Italy’s Renaissance capital retains its power to captivate and charm, says Chris Carter.
It is the quintessential English garden, an Arcadian idyll of gently landscaped lawns, straggling paths… cedar trees, statuary and even a 21-metre-high folly,” says Bill Knott in the Financial Times How To Spend It magazine. Mark Hix, the Dorset-born champion of regional British cuisine, is tending to his makeshift stove outside. But we are in neither England nor the countryside – this is the heart of Florence.
The French writer Stendhal was famously so taken with the beauty of the Tuscan city in 1817 that he collapsed. Had he been able to make it over the Ponte Vecchio, he would have found himself in the “serene sanctuary” that is Giardino Torrigiani. At nearly 17 acres, it is the largest privately owned garden within city boundaries in Europe – and it has changed little since Stendhal’s day. The Marquis Vanni Torrigiani Malaspina and his wife, Marchesa Susanna, still live in a part of the premises. Together with Hix, they have a friend in common: Englishman Oliver Rampley. His business, Altana Europe, allows guests to have dinner in the garden, cooked by Hix, using foraged ingredients.
Captured by beauty
Stendhal wasn’t the only writer to fall victim to Florence’s charms. The English Victorian poets Robert Browning and Elizabeth Barrett Browning “lived under the spell of this elegant Renaissance capital” for 15 years, says Ann Mah in The New York Times. Even in 1847 when they arrived after eloping together, Florence was considered touristy, and the Brownings hadn’t counted on staying long. Yet the newly weds “found themselves captured by the city’s sublime beauty”. Elizabeth wrote to a friend that “Florence holds us with a glittering eye; there’s a charm cast round us, and we can’t get away”.
The Brownings settled in a suite of rooms they called the Casa Guidi, set within a 15th-century palazzo. It was here that Elizabeth wrote her book-length poem Casa Guidi Windows. The apartment, now owned by Eton College, has since been restored to its 1860s grandeur and is kept as a museum, open three days a week from April to November. It can be booked as a holiday rental from £1,081 for four nights.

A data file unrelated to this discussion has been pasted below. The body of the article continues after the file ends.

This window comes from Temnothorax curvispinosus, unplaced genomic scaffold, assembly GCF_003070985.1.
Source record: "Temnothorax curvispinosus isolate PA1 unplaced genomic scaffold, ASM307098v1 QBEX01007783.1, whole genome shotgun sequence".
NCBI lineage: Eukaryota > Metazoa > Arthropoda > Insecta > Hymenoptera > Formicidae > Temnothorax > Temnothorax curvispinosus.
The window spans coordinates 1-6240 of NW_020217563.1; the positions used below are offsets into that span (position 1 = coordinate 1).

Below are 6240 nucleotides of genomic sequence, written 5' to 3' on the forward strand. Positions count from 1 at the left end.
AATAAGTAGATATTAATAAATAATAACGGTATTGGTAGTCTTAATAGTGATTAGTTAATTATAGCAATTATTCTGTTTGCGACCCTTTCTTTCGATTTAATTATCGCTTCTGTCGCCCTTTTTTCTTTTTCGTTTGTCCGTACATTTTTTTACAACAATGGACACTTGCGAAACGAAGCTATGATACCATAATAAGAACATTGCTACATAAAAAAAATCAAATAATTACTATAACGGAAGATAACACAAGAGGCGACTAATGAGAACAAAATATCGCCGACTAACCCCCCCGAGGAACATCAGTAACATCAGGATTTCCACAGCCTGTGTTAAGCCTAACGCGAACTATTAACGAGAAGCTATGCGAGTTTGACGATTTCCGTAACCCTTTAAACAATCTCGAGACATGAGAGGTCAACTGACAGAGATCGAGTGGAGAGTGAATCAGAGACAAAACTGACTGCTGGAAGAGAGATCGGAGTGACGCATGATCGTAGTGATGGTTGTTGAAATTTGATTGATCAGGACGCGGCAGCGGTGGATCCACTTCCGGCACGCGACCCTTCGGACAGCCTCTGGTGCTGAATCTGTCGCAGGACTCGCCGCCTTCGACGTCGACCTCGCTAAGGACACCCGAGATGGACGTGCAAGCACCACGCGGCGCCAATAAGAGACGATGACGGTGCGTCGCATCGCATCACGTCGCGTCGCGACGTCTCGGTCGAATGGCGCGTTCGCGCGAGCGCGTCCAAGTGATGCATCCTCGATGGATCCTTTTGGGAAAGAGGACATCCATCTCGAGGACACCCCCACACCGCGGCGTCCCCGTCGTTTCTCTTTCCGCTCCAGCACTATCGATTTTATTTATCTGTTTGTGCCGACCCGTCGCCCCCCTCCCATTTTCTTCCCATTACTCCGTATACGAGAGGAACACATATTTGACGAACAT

The garden of Gucci
In the 14th-century Palazzo della Mercanzia, Gucci’s maverick creative director, Alessandro Michele, has concocted an experience that blends fine dining, modern art, interior design, and one of the most irresistible gift shops imaginable, says Bethan Holt in The Daily Telegraph. Welcome to Gucci Garden (above). It is not actually a garden, but a “vast boutique… part apothecary, part stately home souvenir stop”, says Holt. Next to the shop, chef Massimo Bottura has opened Bottura Gucci, his first restaurant in Italy outside of his legendary three-Michelin-starred Osteria Francescana in Modena. Upstairs in the Galleria, pieces from Gucci’s archive – from 1921 onwards – are arranged alongside more modern creations. “Just don’t call it a museum.”
The tricky art of the Negroni
“A thing of beauty is a joy for ever.” The poet John Keats could have been talking about a really good Negroni, says author Wendy Holden in The Mail on Sunday. For those unacquainted with this particular libation, a Negroni contains equal parts gin, red vermouth and Campari. The most popular version of its founding myth is that it was invented in Florence in 1919 when Count Camillo Negroni asked for a slug of gin in his Americano instead of the usual soda water. Today, they are a fixture of all hip cocktail bars, but not every barman has mastered the art of making one. Sitting in the bar of Venice’s “illustrious” Teatro La Fenice (above), “mine was so heavy on the gin that the second act of the opera was almost impossible to follow”.